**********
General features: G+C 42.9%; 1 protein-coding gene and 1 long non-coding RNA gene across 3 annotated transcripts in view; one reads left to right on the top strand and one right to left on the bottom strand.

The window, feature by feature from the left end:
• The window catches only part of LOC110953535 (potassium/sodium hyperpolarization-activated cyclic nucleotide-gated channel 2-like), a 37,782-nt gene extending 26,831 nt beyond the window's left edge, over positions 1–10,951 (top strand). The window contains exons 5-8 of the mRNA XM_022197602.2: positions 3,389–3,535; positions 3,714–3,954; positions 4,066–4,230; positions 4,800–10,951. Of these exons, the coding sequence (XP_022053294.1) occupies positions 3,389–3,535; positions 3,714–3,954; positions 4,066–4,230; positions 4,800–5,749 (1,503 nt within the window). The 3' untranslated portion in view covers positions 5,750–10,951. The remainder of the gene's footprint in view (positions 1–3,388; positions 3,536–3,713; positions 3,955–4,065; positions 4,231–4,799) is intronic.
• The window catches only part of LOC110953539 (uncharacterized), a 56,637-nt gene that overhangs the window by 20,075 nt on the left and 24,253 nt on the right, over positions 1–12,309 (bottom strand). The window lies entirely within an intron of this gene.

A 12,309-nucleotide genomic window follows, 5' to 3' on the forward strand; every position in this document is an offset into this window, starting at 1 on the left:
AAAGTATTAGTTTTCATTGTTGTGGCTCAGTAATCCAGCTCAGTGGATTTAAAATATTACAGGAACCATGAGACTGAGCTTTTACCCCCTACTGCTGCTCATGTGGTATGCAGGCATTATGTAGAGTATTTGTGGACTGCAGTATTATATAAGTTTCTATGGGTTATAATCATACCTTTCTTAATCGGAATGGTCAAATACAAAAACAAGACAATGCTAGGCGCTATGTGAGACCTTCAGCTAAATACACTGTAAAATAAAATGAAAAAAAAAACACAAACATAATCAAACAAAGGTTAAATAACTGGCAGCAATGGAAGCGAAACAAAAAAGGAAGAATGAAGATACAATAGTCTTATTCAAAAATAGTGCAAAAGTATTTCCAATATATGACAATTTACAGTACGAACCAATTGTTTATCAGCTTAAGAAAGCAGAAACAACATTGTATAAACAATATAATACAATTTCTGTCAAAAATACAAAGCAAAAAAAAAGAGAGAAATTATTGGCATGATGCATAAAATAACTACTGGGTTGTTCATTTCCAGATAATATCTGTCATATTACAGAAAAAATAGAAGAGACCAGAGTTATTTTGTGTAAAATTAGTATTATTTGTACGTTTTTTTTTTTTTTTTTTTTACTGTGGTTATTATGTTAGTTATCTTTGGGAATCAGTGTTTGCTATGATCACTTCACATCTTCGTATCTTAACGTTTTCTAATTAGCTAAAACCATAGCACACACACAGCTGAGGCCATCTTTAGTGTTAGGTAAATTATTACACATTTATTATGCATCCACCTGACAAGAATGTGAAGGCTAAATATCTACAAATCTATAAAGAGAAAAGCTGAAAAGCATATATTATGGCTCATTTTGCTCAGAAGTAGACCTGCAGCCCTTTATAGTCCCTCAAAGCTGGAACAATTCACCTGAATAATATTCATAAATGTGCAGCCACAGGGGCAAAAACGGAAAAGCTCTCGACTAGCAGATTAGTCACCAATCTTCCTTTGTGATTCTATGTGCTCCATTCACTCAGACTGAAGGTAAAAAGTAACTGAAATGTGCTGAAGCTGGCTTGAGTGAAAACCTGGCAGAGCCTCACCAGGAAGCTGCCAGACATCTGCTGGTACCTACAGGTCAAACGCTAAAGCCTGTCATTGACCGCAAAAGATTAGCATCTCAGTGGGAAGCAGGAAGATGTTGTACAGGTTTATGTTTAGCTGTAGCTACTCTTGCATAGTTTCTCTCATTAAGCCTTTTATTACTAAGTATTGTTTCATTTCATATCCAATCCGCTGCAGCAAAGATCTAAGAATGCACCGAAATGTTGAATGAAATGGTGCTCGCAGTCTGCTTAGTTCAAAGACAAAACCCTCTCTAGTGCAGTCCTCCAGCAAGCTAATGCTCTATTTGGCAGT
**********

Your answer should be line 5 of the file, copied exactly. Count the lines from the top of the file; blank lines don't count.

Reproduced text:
A 12,309-nucleotide genomic window follows, 5' to 3' on the forward strand; every position in this document is an offset into this window, starting at 1 on the left: